Toyota AI Ventures, Toyota’s standalone venture capital fund, dropped the “AI” and has been reborn as, simply, Toyota Ventures. The firm is commemorating its new identity with a new $300 million fund that will focus on emerging technologies and carbon neutrality. The capital is split into two early-stage funds: the Toyota Ventures Frontier Fund and the Toyota Ventures Climate Fund. The introduction of these two new funds brings Toyota Ventures’ total assets under management to over $500 million.

Trellis Technologies, the insurance technology platform, raised $10 million in Series A funding led by QED Investors with participation from existing investors NYCA Partners and General Catalyst.

VTB, Russia’s second-largest lender, has bought a $75 million minority stake in car-sharing provider Delimobil, Reuters reported.

Waymo: by the numbers

the station autonomous vehicles1

Waymo has been on my mind lately — and not because of the executive departures that I wrote about last month. No, I’ve been thinking about Waymo and how, or if, it’s been scaling up its Waymo One driverless ride-hailing service, which operates in several Phoenix suburbs. The latest example is that Waymo One can now be accessed and booked through Google Maps.

But what about ridership? The folks at Sensor Tower, the mobile app market intelligence firm, recently shared some numbers that give the tiniest of glimpses into who is at least interested in trying the service.

First, a bit of history. Waymo started an early rider program in April 2017, which allowed vetted members of the public, all of whom signed NDAs, to hail an autonomous Chrysler Pacifica hybrid minivan. All of these Waymo-branded vans had human safety operators behind the wheel.

In December 2018, the company launched Waymo One, the self-driving car service and accompanying app. Waymo-trained test drivers were still behind the wheel when the ride-hailing service began. Early rider program members were the first to be invited to the service. As these folks were shifted over to the Waymo One service, the NDA was lifted.

The first meaningful signs that Waymo was ready to put people in vehicles without human safety operators popped up in fall 2019. TechCrunch contributor Ed Niedermeyer was among the first (media) to hail a driverless ride. These driverless rides were limited and free. And importantly, still fell under the early rider program, which had that extra NDA protection. Waymo slowly scaled until about 5 to 10% of its total rides in 2020 were fully driverless for its exclusive group of early riders under NDA. Then COVID-19 hit.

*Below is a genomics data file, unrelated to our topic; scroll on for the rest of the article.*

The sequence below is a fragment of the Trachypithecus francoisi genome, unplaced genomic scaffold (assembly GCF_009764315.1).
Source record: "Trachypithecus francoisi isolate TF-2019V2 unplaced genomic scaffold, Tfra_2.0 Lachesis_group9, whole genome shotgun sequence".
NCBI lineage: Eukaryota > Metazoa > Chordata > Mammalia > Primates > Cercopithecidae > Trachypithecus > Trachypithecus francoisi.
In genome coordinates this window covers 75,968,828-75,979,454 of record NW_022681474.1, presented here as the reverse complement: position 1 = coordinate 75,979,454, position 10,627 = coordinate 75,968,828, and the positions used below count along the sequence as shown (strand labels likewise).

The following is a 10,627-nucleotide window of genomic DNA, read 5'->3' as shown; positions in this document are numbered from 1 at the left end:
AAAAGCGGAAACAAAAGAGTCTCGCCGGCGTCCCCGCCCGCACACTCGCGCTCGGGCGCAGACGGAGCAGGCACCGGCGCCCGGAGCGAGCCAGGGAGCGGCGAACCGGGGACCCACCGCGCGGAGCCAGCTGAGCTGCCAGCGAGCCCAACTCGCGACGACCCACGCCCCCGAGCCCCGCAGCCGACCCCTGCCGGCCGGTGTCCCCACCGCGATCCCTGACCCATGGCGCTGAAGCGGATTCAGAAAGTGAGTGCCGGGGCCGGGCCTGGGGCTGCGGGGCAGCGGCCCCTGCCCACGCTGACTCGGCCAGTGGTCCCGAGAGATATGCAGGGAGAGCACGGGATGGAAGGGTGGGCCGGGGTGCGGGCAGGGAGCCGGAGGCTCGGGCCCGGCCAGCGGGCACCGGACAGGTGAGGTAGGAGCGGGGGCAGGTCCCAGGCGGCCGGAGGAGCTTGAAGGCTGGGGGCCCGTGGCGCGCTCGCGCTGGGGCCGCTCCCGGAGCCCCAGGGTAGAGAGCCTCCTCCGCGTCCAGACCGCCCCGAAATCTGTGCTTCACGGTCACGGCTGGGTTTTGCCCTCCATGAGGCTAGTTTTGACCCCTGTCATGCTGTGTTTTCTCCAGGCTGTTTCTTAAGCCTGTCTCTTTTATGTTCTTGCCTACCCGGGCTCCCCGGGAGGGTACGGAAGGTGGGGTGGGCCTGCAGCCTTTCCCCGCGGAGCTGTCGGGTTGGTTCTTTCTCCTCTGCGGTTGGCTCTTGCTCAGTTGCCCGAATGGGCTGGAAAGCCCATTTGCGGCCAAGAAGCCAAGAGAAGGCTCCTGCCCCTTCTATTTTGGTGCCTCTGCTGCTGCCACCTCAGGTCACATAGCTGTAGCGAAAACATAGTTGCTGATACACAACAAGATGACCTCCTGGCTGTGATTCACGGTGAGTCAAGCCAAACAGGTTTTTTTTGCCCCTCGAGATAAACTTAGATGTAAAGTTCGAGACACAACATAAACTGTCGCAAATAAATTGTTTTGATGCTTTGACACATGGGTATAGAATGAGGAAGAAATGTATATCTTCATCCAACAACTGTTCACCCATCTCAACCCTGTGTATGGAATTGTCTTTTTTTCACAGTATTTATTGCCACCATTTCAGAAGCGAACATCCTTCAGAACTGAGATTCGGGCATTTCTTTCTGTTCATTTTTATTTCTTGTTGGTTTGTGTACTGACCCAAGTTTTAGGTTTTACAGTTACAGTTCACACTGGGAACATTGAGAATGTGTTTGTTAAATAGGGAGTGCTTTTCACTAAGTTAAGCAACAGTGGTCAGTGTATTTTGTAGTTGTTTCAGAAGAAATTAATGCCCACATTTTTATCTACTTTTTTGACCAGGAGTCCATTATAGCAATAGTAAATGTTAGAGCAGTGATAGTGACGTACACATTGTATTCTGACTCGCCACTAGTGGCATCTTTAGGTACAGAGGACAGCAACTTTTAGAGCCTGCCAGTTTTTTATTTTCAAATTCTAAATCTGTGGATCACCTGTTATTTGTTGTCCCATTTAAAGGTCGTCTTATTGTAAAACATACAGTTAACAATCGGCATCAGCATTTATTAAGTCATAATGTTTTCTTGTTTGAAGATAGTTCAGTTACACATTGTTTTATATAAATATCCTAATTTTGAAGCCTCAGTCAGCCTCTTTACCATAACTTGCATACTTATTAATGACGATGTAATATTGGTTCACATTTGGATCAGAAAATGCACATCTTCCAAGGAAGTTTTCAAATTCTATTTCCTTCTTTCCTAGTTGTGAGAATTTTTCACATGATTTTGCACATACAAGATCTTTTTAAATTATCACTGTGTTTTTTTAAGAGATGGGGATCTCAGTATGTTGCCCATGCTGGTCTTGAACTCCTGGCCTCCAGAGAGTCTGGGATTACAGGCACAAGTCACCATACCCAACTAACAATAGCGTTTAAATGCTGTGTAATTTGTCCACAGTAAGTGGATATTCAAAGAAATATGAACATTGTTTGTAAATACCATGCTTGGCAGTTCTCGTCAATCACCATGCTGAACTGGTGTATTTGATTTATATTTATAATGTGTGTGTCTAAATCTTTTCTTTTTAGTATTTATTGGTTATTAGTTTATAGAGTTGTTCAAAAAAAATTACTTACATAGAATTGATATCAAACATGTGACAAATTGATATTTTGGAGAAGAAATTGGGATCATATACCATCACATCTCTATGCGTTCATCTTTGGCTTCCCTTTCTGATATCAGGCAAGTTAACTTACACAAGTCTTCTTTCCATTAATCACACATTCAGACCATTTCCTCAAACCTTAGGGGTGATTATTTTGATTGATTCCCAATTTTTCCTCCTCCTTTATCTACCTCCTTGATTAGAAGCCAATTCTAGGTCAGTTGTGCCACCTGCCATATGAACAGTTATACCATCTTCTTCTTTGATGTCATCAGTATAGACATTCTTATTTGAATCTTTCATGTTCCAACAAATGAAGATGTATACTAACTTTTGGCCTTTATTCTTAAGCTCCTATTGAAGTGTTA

In October 2020, the company announced that members of Waymo One — remember this is the sans NDA service — would be able to take family and friends along on their fully driverless rides in the Phoenix area. Existing Waymo One members were given first access to the driverless rides. The company started to welcome more people directly into the service through its app, which is available on Google Play and the App Store.

Waymo said that 100% of its rides would be fully driverless, which it has maintained. Today, anyone can download the app and hail a driverless ride.

OK, back to the numbers. Sensor Tower shared monthly estimates for Waymo’s installs from the U.S. App Store and Google Play. The company said that most of the installs are on iOS, as it looks like the Waymo app only became available on Android in April 2021. This isn’t a ridership number. It does show how interest has grown, and picked up since February 2021.

Waymo one app data

Image Credits: Sensor Tower

Policy corner

the-station-delivery

Hi folks, welcome back to Policy Corner.

Another infrastructure bill was proposed in Washington this week. The House Committee on Transportation and Infrastructure introduced a new bill that would invest $547 billion over the next five years on surface transport. While much of those funds would go toward improving America’s roads, bridges, and passenger rail, the INVEST in America Act would dedicate around $4 billion in electric vehicle charging infrastructure and around $4 billion to invest in zero-emission transit vehicles.


And that’s in addition to major infrastructure bills already proposed by President Joe Biden and House Democrats. It’s likely that this bill, should it pass, would be significantly scaled back — just as Congressional Republicans are attempting to do with Biden’s infrastructure plan. You can read more about the bill here.

President Biden has set his sights on battery manufacturing as a way to recover and reuse critical minerals in the EV supply chain. This is after it was reported that he walked back earlier signals that he might support domestic mining for these minerals, like lithium. Instead, it looks like his plan is to push for continued importing of the metals from foreign countries and then to recycle and reuse them at the end of a battery’s life.

This news is a blow to America’s mining industry but sure to be a boost for metal recyclers, like Redwood Materials in Nevada and Canadian company Li-Cycle, which is expanding its operations in the States.